Tablets that replace schoolbooks, tests done on a computer and learning through games. The time that schools looked with suspicion on technological developments is over. So plenty of opportunity for entrepreneurs that unerringly sense what students, pupils and teachers need.

Marc Habbema and Max Cohen co-founded SOWISO, a spin-off of the TU/e department of Mathematics and Computer Science. The company develops e-learning technology for mathematical sciences. A the end of June 2013 they received the good news that the software company WoodWing wanted to invest in their company.

They are not TU/e students but hail from Amsterdam and are economists, yet Habbema and Cohen own the TU/e spin-off SOWISO. “Max and I had been good friends for years. And we toyed with the idea of starting something for ourselves for some time. Then via the grapevine we heard of the e-learning software of the department of Mathematics and Computer Science at TU/e, so we took the leap.” The duo saw plenty of possibilities.

“The e-learning software was technically well constructed but in terms of user-friendliness, for example, left a lot to be desired in our eyes. We made a commercial product out of it.”

Using the web-based software of SOWISO publishers, academic and professional universities can now develop intelligent e-learning solutions themselves that comply with the requirements of today’s digital age. Like offering students of different levels and didactic preferences a learning program that is optimized for them. The software is innovative since it is able to interpret and analyze open answers, such as calculations and mathematical expressions. Then feedback is provided on the answers in a process whereby the SOWISO software not only sees that there is an error but also what kind of error it is. Other e-learning solutions are limited to multiple-choice questions and simple right/wrong feedback.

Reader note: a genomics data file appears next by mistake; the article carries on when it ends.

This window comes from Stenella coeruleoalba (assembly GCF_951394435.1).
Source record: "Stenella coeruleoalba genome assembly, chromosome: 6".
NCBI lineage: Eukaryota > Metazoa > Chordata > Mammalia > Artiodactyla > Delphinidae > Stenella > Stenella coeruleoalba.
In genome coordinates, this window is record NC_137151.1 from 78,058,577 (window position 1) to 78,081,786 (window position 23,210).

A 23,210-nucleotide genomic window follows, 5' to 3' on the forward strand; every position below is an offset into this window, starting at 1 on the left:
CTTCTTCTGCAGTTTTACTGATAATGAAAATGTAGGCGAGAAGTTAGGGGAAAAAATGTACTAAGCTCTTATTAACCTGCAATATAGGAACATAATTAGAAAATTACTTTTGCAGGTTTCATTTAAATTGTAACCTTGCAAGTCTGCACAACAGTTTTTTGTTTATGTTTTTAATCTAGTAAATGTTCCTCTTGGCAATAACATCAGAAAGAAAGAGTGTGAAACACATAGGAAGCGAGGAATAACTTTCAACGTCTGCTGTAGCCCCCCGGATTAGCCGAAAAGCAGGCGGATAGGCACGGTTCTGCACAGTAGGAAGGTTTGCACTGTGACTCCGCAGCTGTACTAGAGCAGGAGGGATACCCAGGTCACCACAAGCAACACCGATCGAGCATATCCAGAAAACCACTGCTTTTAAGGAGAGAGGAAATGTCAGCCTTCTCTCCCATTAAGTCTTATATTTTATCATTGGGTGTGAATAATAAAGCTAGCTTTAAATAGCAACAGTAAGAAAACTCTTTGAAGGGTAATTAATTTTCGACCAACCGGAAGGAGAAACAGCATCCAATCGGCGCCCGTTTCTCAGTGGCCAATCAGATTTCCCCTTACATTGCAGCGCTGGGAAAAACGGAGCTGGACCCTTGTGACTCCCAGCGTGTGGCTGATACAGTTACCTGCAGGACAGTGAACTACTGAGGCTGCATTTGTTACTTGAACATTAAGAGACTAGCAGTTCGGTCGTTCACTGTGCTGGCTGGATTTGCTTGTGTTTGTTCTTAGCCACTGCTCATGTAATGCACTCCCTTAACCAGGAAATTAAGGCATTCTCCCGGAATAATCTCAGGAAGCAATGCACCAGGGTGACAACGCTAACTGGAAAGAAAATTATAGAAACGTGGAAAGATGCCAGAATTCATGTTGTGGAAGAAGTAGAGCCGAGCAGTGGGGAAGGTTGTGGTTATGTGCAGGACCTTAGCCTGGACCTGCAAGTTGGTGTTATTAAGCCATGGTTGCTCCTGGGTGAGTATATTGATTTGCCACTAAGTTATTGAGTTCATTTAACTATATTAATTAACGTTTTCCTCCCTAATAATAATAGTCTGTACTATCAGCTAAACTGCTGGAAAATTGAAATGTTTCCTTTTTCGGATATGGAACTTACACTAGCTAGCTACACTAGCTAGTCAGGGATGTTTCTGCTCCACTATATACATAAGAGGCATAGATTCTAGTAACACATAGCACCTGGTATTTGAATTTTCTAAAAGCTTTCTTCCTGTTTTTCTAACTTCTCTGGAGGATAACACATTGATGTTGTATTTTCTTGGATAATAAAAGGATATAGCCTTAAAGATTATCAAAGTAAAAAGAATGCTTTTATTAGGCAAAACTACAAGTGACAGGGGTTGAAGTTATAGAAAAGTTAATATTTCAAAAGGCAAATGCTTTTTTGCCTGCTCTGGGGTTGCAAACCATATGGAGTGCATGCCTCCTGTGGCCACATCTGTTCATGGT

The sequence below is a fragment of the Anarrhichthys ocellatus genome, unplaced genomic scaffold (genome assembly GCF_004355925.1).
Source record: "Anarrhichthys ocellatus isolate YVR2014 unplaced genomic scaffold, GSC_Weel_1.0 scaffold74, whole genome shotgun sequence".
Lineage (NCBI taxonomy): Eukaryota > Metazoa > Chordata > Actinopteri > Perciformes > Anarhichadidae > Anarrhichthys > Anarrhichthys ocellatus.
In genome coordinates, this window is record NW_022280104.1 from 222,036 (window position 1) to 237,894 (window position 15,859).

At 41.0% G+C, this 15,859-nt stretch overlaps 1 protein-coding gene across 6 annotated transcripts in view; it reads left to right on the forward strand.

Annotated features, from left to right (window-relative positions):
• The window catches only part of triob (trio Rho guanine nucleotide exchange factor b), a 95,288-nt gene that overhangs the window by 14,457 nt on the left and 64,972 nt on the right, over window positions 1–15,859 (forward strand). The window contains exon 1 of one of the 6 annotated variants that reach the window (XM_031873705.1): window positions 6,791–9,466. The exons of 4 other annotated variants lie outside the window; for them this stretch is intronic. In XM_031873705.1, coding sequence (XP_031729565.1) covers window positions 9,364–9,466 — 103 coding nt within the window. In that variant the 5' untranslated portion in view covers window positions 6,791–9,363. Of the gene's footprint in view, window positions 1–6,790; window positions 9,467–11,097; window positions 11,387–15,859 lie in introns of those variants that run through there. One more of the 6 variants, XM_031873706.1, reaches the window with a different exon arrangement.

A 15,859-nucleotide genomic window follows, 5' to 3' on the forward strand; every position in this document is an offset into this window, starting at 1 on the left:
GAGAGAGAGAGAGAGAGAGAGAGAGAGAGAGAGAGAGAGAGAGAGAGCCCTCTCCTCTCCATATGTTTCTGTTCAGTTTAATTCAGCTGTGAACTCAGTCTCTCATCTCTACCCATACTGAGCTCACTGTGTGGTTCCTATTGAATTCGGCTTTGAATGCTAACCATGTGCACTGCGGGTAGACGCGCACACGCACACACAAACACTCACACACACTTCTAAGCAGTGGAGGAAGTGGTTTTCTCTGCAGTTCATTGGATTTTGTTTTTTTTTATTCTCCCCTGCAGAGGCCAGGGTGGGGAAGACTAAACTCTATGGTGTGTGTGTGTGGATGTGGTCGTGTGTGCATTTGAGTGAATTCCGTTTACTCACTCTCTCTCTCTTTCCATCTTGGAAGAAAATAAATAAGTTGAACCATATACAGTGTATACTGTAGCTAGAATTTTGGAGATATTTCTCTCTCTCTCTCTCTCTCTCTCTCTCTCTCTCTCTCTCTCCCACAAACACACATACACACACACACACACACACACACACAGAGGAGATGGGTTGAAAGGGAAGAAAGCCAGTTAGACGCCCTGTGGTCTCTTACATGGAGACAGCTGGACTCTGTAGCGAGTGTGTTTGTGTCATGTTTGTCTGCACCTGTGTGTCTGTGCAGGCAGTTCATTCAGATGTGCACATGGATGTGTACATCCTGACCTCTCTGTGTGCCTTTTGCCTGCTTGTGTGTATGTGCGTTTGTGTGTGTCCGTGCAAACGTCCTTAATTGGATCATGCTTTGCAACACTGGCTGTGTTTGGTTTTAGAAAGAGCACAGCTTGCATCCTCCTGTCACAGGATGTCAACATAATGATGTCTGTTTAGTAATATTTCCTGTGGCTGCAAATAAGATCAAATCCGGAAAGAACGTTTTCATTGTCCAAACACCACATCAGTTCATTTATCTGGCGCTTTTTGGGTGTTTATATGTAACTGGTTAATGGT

In contrast to many start-ups SOWISO made money from the very beginning. Yet the TU/e spin-off still got bogged down. “To make real growth you need capital. Capital to develop and to expand marketing and sales.” Salvation came at the end of June 2013. Zaandam-based WoodWing, also active in the ‘digital publishing’ market, wanted to collaborate and decided to invest in SOWISO. “Now we can really move forward.” There are plenty of new ideas. “Like a foundation course for first-year students.” There is also interest from abroad. “Our dream is to help publishers and universities from all over the world with our software.”